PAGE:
Quality and Productivity

“Quality is not an act. It is a habit.” – Aristotle.

I often hear “I don’t have time to do it right”.   How does that work?  If you do something just to get done and you are not paying attention to getting it right then there is a high chance of creating the need to do it again.  This is counter to productivity.  Yet this mindset persists.

How can you fight the need to get things done quickly and the need to get it right, so it’s only done once?  Here are a few tips based on Deming’s quality cycle (Deming Cycle):

  1. Plan:  Before you start take a minute to be sure you know what is required of the task.  Clarity on expectations is one of the biggest keys to ensuring things are only done once.  If you are not sure what is needed then you should ask for clarification on the final product.  It gets frustrating to turn over a project only to have it returned for corrections.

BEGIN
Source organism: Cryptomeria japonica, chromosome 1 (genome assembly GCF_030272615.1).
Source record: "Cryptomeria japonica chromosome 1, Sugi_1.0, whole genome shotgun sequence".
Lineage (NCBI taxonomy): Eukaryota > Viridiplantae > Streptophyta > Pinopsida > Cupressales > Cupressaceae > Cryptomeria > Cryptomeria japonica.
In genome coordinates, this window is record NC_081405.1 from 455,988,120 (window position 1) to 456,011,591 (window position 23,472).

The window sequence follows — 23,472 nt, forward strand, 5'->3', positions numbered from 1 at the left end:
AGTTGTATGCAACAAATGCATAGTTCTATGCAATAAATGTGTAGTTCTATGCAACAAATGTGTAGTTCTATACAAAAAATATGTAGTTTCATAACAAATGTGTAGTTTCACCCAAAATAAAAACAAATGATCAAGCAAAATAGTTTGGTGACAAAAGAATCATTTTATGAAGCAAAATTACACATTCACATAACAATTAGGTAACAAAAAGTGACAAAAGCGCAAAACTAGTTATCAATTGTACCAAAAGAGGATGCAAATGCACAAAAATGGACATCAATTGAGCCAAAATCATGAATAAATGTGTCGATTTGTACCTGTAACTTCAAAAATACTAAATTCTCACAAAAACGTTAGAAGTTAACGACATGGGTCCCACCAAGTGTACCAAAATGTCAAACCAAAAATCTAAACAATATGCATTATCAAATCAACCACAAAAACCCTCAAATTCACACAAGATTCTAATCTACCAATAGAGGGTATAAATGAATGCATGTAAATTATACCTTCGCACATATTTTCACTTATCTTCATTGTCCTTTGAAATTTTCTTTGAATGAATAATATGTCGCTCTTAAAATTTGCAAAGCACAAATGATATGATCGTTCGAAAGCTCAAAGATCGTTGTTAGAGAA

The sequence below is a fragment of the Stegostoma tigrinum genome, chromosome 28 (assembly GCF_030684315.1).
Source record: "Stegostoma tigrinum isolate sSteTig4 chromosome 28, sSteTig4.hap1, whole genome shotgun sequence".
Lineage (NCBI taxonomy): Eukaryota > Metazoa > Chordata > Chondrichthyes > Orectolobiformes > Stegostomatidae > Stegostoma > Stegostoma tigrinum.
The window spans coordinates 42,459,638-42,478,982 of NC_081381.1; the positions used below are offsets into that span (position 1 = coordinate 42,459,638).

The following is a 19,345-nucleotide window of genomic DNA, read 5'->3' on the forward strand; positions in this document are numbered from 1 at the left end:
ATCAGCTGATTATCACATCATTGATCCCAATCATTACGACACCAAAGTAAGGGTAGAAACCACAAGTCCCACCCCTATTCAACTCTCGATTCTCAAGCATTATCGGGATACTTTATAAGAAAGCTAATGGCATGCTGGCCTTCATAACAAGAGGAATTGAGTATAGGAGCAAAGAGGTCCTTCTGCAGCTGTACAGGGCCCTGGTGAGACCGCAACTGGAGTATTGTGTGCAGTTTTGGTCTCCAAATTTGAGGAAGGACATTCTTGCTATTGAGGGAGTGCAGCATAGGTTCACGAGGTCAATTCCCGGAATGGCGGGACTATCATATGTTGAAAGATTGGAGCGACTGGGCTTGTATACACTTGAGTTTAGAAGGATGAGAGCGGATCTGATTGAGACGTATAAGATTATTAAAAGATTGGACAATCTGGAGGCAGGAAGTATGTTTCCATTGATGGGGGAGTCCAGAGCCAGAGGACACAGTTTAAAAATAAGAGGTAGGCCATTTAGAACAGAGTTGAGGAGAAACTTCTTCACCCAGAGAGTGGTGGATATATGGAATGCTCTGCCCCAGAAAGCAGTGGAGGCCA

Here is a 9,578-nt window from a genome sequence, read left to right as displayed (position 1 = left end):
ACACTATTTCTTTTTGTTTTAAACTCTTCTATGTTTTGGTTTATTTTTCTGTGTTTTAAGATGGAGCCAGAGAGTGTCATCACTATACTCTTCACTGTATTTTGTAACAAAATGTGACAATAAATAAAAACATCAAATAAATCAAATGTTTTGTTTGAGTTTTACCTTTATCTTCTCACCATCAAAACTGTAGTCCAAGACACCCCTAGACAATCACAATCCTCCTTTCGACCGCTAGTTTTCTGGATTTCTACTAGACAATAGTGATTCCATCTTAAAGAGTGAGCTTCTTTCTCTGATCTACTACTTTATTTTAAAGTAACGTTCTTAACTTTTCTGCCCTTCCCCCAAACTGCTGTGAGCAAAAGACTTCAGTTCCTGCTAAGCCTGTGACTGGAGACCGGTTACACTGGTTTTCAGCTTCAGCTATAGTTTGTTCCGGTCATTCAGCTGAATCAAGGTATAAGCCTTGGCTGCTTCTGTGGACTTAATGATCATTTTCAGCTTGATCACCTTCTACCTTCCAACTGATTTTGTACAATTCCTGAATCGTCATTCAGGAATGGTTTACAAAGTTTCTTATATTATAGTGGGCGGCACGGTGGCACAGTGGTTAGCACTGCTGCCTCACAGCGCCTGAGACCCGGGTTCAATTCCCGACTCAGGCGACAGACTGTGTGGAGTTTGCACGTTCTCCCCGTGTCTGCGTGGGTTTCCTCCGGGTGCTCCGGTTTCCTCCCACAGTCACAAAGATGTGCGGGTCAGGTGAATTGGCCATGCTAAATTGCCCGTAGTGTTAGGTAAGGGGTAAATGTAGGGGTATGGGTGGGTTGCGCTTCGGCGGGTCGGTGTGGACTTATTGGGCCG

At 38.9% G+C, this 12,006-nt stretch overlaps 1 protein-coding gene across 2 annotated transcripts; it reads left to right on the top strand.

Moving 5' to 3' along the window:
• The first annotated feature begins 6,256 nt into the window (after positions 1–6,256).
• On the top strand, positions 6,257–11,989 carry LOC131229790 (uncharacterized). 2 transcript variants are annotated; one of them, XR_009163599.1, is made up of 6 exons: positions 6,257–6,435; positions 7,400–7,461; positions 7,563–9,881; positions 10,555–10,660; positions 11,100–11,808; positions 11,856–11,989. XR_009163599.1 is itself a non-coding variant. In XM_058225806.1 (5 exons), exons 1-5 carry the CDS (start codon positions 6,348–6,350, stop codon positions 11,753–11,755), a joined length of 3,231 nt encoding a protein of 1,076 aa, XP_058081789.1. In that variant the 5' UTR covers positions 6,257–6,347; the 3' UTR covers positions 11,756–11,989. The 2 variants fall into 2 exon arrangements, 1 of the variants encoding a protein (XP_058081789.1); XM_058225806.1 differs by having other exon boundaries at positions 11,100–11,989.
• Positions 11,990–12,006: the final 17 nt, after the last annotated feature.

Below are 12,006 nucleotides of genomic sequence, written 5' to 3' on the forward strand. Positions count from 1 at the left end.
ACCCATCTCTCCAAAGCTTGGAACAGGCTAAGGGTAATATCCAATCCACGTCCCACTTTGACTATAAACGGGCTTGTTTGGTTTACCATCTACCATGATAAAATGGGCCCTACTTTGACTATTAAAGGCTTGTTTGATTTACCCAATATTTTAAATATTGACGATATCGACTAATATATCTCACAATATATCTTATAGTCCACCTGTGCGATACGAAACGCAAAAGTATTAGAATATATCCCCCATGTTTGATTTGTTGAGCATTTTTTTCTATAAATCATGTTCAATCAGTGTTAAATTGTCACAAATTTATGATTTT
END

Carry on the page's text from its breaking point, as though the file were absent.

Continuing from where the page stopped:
2. Do:  When you get started on a task make sure you have what you need to do the job correctly.  If you need input from others, collect it.  If you need materials, make sure they are on hand when you start.  If you need data or information, gather it first.  This allows you to keep the task moving smoothly.  As well, you won’t need to go back to add or correct something later.
  3. Check:  Review your work to make sure you completed everything that was in the expectations.  It takes a few minutes to proof read a document, verify the data in the report, or ensure an object is assembled properly.
  4. Act: If you find that certain assignments often need rework or cannot be completed correctly, look at the reason why that’s happening.  Is it due to incomplete instruction, insufficient resources, or lack of time?  If so, then go back to the beginning and get clarity on what is expected, make sure you have what is needed to accomplish the task, or negotiate the due date to ensure sufficient time is available.

While these principles of quality are normally applied to manufacturing or other business processes they are applicable to your daily tasks.  Taking a few extra minutes to ensure the quality of your work will save you time associated with rework.

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